Selling my swiss army knife I can pay for the Aids test and hang out in the library, pretending to read one of the many books, while waiting for the angel from the info desk to drop in. That's a mistake - I mean: reading the books. They are full of talks and beautiful pictures about mountaineering, which carbines to use, what is the difference beween taking the "Natural Exit" or the "Direct Route to Nothingness". Exactly the same words as are being used in the coffee-house. Second book - same words. Third book, fourth book - same pictures (laughing and smiling mountaineers) and the same words. I see myself ending in the coffee-house and laughing about newcomers when it's obvious from their stupid questions that they have not spent their obligatory 10 years in the library. So I manage to watch© myself walking out of the Neo Himalaya Library© into the village again...

Although I search the whole day I somehow manage to reach the evening without money, a job or a place to sleep. On sunset I give up and leave the village to find me a place in the woods. Circling the whole village I see nothing appropriate. Towards the swamps someone has put up signs with warnings like "Keep away, dark energy" or "Beware of Snakes", but under the bushes there is a tiny hut, perhaps I might find a place for the night there.

To my astonishment the hut is already occupied. A Chinese of undeterminable age is leaning in the door and blocking the entrance.

"What ya want hea? Wanna steal something? No, I donna have nothing. Is me pool ol' Chinese. Goa ya back to village!"...

"Listen," I tell him, "just show me a place to sleep, I'm fed up with this damned village anyway."

You never know whether these slit-eyes smile at you or plan to kill you with a poison-needle. "Oho!" he answered, "No place sleep hele. But can show way out!"

"The Way? The Way to the Himalayas?"

For some moments he is looking at me as if considering to throw me out, but then he makes up his mind.

"No. No mountain way. Way out of jungle. Want go out jungle?"

These yellow brothers are not so bad as it seems sometimes.

"Yes" I say. I smile at him, but he doesn't smile back.

"You follow, I show. Will do?"

"Of course, I will follow you." strange guy, strange questions. I just had told him, I'd love to leave the jungle, hadn't I?

"No," he says, "follow my wolds. Do what I say." The logs in the fireplace are making cracking sounds. Outside the hut a little animal is on it's nightly business.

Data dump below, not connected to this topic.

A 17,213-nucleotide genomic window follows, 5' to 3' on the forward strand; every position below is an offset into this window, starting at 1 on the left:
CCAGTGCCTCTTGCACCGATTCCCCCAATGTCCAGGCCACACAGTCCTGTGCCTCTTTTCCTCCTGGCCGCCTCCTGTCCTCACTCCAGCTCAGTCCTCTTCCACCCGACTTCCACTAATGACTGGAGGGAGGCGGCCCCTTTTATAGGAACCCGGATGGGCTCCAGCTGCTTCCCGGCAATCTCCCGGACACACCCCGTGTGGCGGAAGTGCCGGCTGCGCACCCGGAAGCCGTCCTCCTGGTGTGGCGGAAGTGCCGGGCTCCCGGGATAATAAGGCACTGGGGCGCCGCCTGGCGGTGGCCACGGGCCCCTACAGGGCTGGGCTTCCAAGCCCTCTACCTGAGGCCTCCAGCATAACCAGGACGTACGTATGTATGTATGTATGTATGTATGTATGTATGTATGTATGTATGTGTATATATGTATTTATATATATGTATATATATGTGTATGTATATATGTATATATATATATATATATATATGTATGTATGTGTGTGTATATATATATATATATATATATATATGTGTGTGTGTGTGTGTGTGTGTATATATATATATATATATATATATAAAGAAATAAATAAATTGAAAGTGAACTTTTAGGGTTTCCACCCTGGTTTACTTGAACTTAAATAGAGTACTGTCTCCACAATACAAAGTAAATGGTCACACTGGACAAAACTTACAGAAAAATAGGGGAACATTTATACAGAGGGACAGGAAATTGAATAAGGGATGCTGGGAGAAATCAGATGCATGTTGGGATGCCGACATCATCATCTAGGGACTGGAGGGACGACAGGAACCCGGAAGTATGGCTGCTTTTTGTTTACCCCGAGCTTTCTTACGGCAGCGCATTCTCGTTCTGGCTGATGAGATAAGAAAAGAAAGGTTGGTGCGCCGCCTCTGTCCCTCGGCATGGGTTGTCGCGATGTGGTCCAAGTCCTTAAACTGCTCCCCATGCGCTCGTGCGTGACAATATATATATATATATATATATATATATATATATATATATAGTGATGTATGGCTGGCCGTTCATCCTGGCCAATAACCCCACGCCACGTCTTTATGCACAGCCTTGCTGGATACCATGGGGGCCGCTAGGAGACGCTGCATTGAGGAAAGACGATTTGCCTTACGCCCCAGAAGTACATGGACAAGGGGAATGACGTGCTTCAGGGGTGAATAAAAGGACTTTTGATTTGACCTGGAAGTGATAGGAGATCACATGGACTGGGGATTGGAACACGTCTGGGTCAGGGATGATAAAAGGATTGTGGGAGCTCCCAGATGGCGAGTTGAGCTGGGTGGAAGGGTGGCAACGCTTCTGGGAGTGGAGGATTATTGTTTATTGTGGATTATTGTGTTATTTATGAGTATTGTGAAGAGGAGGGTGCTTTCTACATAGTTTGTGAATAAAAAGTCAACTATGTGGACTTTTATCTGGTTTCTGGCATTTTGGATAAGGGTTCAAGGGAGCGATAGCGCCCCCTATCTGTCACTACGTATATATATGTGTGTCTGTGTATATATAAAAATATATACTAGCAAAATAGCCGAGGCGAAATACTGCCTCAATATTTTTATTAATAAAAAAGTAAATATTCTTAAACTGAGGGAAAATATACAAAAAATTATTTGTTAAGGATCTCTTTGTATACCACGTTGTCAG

"Oh." I say to him. It's not possible to look anywhere else than into these dark eyes where the reflections of the fire dance their own dance.

"Oho." But on the other hand, if I let him show me a way, I'll have to trust him anyway. And while the whole village had been full of ways up to the Himalaya, no one had given even an hint how to leave the village.

"Well, yes", deep breath, "OK."

These Chinese faces are unreadable in bright sunshine, what about understanding their intentions in the night?

"Let's go then", he says.

"But," I continue, "Not now - in the middle of the night. Let me sleep here and show me tomorrow."

He is giggling now: "now time - only time" and "dalkest time - best time!"

and with swift, snakelike movements pulls out a small canoe from behind the hut. A canoe too small for two people.

But with encoraging words like "canoe fol one is less than canoe fol nothing" and wisteling a tune from Earth Wind and Fire (I think it's "What comes up, must come down") he places me into the canoe, jumps into the water and pulls me out into the dark canals of the swamp, before I can change my mind. I am totally at his mercy. The canoe turns right and left and left and right, and within minutes the hut where we started from is lost in the night together with the rest of my orientation...

I should have known before: at midnight we change places. I have to take off my boots and go into the water, while he sits in the canoe directing me here and there and left and right. Once I ask him

"What about the Snakes?" and he laughs.

"No ploblem" he says, "Filst snake eats you then you snake". Shaking and trembling I continue through the dark waters.

Better not to ask such stupid questions again... The night seems endless, but slowly, slowly I recognize, that my feet seem to find the right places automatically. And where to turn can be felt by the current of the water.